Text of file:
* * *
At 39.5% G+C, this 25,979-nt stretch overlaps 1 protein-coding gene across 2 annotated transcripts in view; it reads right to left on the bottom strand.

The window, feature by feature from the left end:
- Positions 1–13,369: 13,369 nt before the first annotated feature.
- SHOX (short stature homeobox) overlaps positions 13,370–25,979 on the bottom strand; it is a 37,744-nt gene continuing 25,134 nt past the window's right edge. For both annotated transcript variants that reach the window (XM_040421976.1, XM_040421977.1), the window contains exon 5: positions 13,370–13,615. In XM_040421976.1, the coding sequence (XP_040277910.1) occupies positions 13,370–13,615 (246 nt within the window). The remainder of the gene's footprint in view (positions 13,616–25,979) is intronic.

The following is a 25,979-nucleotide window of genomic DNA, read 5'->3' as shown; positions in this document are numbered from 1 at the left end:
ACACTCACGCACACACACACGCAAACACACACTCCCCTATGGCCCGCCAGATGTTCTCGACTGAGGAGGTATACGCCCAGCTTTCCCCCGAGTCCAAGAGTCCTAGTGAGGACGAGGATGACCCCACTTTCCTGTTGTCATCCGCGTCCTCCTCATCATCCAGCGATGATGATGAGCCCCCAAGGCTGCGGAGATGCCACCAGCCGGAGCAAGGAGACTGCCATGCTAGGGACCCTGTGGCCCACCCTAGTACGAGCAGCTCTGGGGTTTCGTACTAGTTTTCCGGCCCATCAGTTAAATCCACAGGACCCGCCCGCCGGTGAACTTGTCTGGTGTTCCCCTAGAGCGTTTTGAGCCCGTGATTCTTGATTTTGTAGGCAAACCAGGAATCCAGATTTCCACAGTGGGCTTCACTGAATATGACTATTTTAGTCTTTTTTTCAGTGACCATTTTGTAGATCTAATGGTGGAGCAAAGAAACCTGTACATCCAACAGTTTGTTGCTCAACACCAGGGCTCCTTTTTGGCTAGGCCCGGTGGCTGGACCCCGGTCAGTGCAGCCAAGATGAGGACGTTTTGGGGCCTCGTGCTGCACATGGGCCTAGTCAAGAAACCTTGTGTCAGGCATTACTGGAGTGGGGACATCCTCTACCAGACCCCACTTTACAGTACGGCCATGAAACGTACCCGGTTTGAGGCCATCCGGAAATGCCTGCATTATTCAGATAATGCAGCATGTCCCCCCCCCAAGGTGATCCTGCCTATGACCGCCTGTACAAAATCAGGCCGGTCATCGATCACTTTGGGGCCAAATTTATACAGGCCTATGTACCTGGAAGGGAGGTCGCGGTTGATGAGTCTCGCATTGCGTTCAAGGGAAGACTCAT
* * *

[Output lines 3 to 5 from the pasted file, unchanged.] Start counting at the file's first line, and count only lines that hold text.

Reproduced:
- Positions 1–13,369: 13,369 nt before the first annotated feature.
- SHOX (short stature homeobox) overlaps positions 13,370–25,979 on the bottom strand; it is a 37,744-nt gene continuing 25,134 nt past the window's right edge. For both annotated transcript variants that reach the window (XM_040421976.1, XM_040421977.1), the window contains exon 5: positions 13,370–13,615. In XM_040421976.1, the coding sequence (XP_040277910.1) occupies positions 13,370–13,615 (246 nt within the window). The remainder of the gene's footprint in view (positions 13,616–25,979) is intronic.

The following is a 25,979-nucleotide window of genomic DNA, read 5'->3' as shown; positions in this document are numbered from 1 at the left end: